Michael Mungai

Alumni Profile

Hometown: Dagoretti, Kenya

Economics, Class of 2010
Philosophy, Class of 2010
International Marketing, Class of 2013

Michael Mungai's journey to Hawk Hill began in Africa with a photo of a snow-covered Barbelin bell tower. Along the way to graduation, worked to found both Harambee, a student-run group promoting awareness of African culture, and Dagoretti4kids, an educational outreach program for homeless Dagoretti youths, and has been involved with other international advocacy effortsreach program that now provides housing and schooling to more than 30 street children.

When Mungai was just 14 years old, he left his home to live on the streets of Dagoretti, Kenya to help ease the financial burden on his mother, who cared for Mungai and his three siblings as a single parent. Living as a Dagoretti street boy, Mungai experienced great pain and hunger, but his selfless decision showed his charitable nature, always looking to give even when he, himself, had nothing.

“She was struggling to feed us and I wanted to help, so I said ‘I’m going to be a man’ and went out on my own,” the economics major said.

While living on the streets of Dagoretti, Mungai met Christof Putzel, a visiting American filmmaker from the University of Connecticut. At the time, Putzel was filming “Left Behind,” a documentary on the country’s AIDS orphans and street children. Mungai built a close relationship with Putzel, acting as his guide and translator.

Before leaving Kenya, Putzel introduced Mungai to Bonnie Graboski, an Allentown, Pa., woman volunteering at an orphanage. Graboski took Mungai off the streets and encouraged him to return to school, which he was forced to leave due to his family’s financial difficulties. Graboski funded Mungai’s education through the end of high school.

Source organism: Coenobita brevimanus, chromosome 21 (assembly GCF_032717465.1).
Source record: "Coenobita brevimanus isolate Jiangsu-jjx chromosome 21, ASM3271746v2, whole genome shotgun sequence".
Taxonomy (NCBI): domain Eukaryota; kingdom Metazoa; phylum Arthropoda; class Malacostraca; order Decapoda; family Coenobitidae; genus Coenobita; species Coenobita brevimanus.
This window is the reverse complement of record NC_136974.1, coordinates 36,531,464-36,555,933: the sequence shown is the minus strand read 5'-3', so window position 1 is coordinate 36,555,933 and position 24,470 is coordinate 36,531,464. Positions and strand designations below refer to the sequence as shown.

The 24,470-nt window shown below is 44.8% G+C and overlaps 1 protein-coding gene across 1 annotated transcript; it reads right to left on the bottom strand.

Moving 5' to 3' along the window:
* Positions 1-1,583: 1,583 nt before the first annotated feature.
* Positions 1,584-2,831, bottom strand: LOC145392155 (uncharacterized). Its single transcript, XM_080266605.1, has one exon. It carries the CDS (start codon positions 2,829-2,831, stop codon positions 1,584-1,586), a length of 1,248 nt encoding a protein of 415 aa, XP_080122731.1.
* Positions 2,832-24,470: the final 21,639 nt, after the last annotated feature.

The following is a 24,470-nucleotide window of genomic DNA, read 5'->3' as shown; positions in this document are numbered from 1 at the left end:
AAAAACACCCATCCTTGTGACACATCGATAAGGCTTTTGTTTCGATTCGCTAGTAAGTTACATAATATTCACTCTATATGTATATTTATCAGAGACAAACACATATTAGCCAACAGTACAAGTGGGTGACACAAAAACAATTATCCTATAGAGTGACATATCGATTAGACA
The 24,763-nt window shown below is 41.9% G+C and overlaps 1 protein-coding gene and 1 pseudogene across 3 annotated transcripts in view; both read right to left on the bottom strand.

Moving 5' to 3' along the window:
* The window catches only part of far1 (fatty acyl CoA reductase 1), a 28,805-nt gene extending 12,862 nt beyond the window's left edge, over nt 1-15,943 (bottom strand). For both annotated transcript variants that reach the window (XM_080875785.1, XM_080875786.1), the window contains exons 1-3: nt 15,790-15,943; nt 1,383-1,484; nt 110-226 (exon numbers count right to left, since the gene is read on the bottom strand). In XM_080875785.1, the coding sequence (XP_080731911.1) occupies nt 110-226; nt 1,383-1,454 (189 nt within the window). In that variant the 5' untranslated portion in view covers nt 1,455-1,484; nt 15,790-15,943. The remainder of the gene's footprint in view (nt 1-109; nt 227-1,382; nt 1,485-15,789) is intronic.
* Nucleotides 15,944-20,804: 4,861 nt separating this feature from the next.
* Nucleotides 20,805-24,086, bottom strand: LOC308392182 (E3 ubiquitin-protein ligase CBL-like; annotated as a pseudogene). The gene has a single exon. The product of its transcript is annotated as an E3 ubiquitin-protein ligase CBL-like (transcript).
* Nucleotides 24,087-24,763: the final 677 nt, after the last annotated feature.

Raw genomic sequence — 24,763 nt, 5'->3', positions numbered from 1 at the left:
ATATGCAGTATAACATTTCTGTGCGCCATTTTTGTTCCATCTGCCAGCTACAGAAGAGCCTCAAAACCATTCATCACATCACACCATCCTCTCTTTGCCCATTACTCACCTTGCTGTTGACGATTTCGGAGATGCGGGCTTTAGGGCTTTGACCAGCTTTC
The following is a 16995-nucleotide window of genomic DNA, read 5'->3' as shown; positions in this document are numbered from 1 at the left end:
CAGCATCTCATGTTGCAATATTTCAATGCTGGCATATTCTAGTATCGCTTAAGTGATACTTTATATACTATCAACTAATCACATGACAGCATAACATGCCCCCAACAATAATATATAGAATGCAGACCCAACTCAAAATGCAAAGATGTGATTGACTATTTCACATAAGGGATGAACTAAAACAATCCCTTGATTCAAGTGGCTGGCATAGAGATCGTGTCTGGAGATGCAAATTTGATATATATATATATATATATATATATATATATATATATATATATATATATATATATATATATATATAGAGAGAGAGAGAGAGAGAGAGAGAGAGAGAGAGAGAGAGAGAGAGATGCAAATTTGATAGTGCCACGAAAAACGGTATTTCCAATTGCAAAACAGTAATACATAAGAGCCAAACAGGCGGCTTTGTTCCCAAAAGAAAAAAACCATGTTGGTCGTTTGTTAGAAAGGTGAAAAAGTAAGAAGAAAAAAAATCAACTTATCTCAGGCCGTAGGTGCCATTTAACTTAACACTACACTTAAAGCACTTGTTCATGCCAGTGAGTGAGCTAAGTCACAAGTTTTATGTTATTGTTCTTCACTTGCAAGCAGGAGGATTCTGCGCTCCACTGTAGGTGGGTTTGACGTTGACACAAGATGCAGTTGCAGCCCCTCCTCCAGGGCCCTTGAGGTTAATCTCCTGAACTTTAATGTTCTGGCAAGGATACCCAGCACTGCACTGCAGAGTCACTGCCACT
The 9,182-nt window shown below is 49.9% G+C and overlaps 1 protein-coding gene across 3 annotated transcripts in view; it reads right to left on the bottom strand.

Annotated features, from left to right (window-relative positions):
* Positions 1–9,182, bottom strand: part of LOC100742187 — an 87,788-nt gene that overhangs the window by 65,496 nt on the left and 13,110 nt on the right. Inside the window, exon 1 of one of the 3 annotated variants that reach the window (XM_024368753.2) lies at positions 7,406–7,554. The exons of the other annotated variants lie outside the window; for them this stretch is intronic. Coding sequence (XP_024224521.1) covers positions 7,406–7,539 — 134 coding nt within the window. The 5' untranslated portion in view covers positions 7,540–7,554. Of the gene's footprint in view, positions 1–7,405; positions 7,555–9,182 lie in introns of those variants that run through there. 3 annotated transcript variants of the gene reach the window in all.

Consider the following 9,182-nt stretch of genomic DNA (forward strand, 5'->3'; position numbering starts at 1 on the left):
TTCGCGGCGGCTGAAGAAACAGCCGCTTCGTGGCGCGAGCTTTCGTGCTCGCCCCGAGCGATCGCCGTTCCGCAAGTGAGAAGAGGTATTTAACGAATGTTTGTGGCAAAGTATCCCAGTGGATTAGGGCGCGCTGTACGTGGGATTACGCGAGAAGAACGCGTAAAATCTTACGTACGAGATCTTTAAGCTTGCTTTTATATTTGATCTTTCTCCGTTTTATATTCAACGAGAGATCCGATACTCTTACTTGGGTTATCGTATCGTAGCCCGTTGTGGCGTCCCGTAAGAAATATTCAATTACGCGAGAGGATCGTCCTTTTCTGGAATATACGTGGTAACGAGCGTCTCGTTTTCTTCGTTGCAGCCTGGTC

“She is the most important woman in my life after my mother,” Mungai said. Together they enlisted the help of volunteers and sponsors to form Dagoretti4kids (D4K) in 2003, an outreach program that now provides housing and schooling to more than 30 street children.

Mungai was introduced to Saint Joseph’s University by Mark Orrs ’03, who had seen Mungai in Putzel’s documentary and sought him out while volunteering at an African orphanage. The two quickly became good friends, and Orrs suggested that Mungai consider attending SJU.

“I remember seeing St. Joe’s for the first time on Mark’s computer and seeing Barbelin covered in snow, and thinking that I wanted to be there,” Mungai said.

Orrs was able to secure a full scholarship for Mungai from University President Timothy R. Lannon, S.J. But like many international students, Mungai faced difficulties in assimilating to American culture, improving his English and making new friends as a freshman. That didn’t stop him from getting involved, however.

“I looked for people I could identify with, but there weren’t many people who knew much about my country and its culture,” Mungai said. “That’s when I decided to start Harambee to spread awareness and address the lenses of misconception people see my country through.”

In its four years on campus, Harambee has worked to educate the university community about the African continent through events such as African Awareness Week, which included a food-tasting event that allowed students to get a “taste of African culture and African food,” according to Mungai. The organization also works to raise money to fight the HIV/AIDs epidemic in the country by selling necklaces and bracelets made by HIV-positive women. The money is meant to help them afford food and medicine. Harambee also works to support D4K.

Following graduation, Mungai hopes to have a career in social justice and is considering graduate school, where he would work toward a master’s degree in international marketing.

“There was a time when I thought social justice could be achieved through aid and intervention, but I’ve learned from my classes that sustainable social justice is related to the overall economic welfare of a country and that it is a product of that market,” Mungai said.